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Beyond the Comfort Zone

Took a coaching/mentoring/precepting workshop at work today. It was a class comprised of roughly 25 “students” of multiple disciplines (LPN, MD/DO, Social Work, RN, Pharm.D, dietician, etc.) and involved a mix of didactic teaching off of PowerPoint slides and working in small groups to practice the concepts learned.
I felt slight social anxiety during the discussions in the small groups with strangers.  Which was funny to me because I feel that as I’ve grown older, I have grown more comfortable with speaking with strangers. And certainly so after having had to do so many presentations and even teach. However, I realized this social anxiety stemmed from being an introvert, where I prefer to take the time to reflect upon the questions in the group activity beforehand vs. being thrown in to answer and discuss on the spot. You’re an introvert, too. Do you also have that issue?The bus and Max ride home today for me was quite unnerving. The lady sitting immediately in front of me was sharing with her girlfriend about how a bunch of her guy friends jumped her stupid man, how her loser man got a girl pregnant who tried to ask her for money and she knew her man was a loser when he told his baby mama to go to his woman (her) to ask for money, and how she’s a hard worker because she works and saves money and is in a middle of lawsuits (one suing a business for her fall), and how she lost this lawsuit on Judge Judy and beat up “the bitch” when they returned home for making her look like a fool on that show. (I was just hoping she wouldn’t suddenly turn her attention on me and find a reason to sue me). And the man standing a foot in front me on the sardine-can-like crowded max following the max ride kept talking to himself, including muttering things like “die!” (I was just hoping he wasn’t talking to me). Let’s just say I thanked the universe when I made it to my destination safely.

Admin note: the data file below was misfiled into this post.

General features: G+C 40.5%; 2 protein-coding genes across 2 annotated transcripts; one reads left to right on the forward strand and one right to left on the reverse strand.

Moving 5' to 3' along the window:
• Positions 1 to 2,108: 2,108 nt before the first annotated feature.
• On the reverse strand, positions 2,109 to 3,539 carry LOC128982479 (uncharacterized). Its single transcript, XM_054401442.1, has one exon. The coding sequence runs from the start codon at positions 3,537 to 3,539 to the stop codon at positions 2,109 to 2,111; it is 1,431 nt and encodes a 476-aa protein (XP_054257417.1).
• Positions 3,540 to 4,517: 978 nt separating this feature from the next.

Update: 

My day of meeting interesting people was apparently not over by the time I wrote this original entry. I was chilling at the wine bar at the local MoC given husband was going to be late in picking me up due to a late scheduled meeting. And in comes a man pushing a walker to the wine/beer bar of the grocery store. Being that I work in the medical field with many patients that fit his demographic, it was difficult for me not to pay attention to him and want to help him. In the end, this elderly man who could only say “yes” and”no” due to the aphasia from a stroke and his friend Buzz, who ironically ordered non-alcoholic beer, and also suffered aphasia, although less severe where he still encompassed a big vocabulary but just spoke slowly, engaged in a very pleasant conversation with me. They both met due to their aphasia that was a consequence of a stroke (coincidentally, I work in a clinic that manages medications to try to prevent/reduce strokes). Buzz did most of the talking because his friend, who could only say “yes” (and as I found out later “no”, too, but he only said “yes” to me) was limited in his vocabulary. However, I quickly found it through our interactions. that Mr. “Yes” was very sharp with his iPhone and quick response to my sarcastic jokes. I don’t think they’re any of my patients but it was so close to “home” (work) and eye-opening. They reminded me why I care so much about doing good in my job and turned my crazy day into one that ended with a highly positive note. 

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